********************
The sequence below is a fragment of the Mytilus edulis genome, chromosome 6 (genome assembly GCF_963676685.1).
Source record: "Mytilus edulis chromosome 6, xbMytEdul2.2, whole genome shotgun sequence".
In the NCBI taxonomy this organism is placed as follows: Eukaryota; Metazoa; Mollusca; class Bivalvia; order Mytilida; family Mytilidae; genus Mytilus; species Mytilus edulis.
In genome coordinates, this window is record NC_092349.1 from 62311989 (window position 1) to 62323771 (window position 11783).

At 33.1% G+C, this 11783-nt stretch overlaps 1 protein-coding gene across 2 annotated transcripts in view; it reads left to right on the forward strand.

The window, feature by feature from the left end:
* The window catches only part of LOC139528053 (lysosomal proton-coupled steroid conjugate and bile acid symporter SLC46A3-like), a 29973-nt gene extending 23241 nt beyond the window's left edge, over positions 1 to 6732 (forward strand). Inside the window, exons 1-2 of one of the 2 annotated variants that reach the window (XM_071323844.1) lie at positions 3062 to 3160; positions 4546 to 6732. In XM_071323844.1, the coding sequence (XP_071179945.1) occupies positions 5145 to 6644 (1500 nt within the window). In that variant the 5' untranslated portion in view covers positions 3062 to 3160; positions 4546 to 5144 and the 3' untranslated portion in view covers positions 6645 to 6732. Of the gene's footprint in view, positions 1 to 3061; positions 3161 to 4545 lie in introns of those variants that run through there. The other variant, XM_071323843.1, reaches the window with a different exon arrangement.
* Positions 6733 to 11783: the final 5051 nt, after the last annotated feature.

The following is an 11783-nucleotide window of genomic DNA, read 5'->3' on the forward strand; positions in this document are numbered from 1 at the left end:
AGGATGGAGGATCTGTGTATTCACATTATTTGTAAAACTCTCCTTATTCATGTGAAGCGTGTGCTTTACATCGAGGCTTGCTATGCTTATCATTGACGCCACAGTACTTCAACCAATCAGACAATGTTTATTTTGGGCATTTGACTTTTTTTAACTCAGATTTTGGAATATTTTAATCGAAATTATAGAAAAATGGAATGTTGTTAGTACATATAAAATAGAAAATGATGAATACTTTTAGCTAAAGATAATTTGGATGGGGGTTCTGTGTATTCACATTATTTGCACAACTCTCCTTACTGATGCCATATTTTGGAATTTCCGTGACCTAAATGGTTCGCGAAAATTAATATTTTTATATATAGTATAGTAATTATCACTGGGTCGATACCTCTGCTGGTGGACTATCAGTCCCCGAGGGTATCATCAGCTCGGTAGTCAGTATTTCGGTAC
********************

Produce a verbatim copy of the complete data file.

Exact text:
The sequence below is a fragment of the Mytilus edulis genome, chromosome 6 (genome assembly GCF_963676685.1).
Source record: "Mytilus edulis chromosome 6, xbMytEdul2.2, whole genome shotgun sequence".
In the NCBI taxonomy this organism is placed as follows: Eukaryota; Metazoa; Mollusca; class Bivalvia; order Mytilida; family Mytilidae; genus Mytilus; species Mytilus edulis.
In genome coordinates, this window is record NC_092349.1 from 62311989 (window position 1) to 62323771 (window position 11783).

At 33.1% G+C, this 11783-nt stretch overlaps 1 protein-coding gene across 2 annotated transcripts in view; it reads left to right on the forward strand.

The window, feature by feature from the left end:
* The window catches only part of LOC139528053 (lysosomal proton-coupled steroid conjugate and bile acid symporter SLC46A3-like), a 29973-nt gene extending 23241 nt beyond the window's left edge, over positions 1 to 6732 (forward strand). Inside the window, exons 1-2 of one of the 2 annotated variants that reach the window (XM_071323844.1) lie at positions 3062 to 3160; positions 4546 to 6732. In XM_071323844.1, the coding sequence (XP_071179945.1) occupies positions 5145 to 6644 (1500 nt within the window). In that variant the 5' untranslated portion in view covers positions 3062 to 3160; positions 4546 to 5144 and the 3' untranslated portion in view covers positions 6645 to 6732. Of the gene's footprint in view, positions 1 to 3061; positions 3161 to 4545 lie in introns of those variants that run through there. The other variant, XM_071323843.1, reaches the window with a different exon arrangement.
* Positions 6733 to 11783: the final 5051 nt, after the last annotated feature.

The following is an 11783-nucleotide window of genomic DNA, read 5'->3' on the forward strand; positions in this document are numbered from 1 at the left end:
AGGATGGAGGATCTGTGTATTCACATTATTTGTAAAACTCTCCTTATTCATGTGAAGCGTGTGCTTTACATCGAGGCTTGCTATGCTTATCATTGACGCCACAGTACTTCAACCAATCAGACAATGTTTATTTTGGGCATTTGACTTTTTTTAACTCAGATTTTGGAATATTTTAATCGAAATTATAGAAAAATGGAATGTTGTTAGTACATATAAAATAGAAAATGATGAATACTTTTAGCTAAAGATAATTTGGATGGGGGTTCTGTGTATTCACATTATTTGCACAACTCTCCTTACTGATGCCATATTTTGGAATTTCCGTGACCTAAATGGTTCGCGAAAATTAATATTTTTATATATAGTATAGTAATTATCACTGGGTCGATACCTCTGCTGGTGGACTATCAGTCCCCGAGGGTATCATCAGCTCGGTAGTCAGTATTTCGGTAC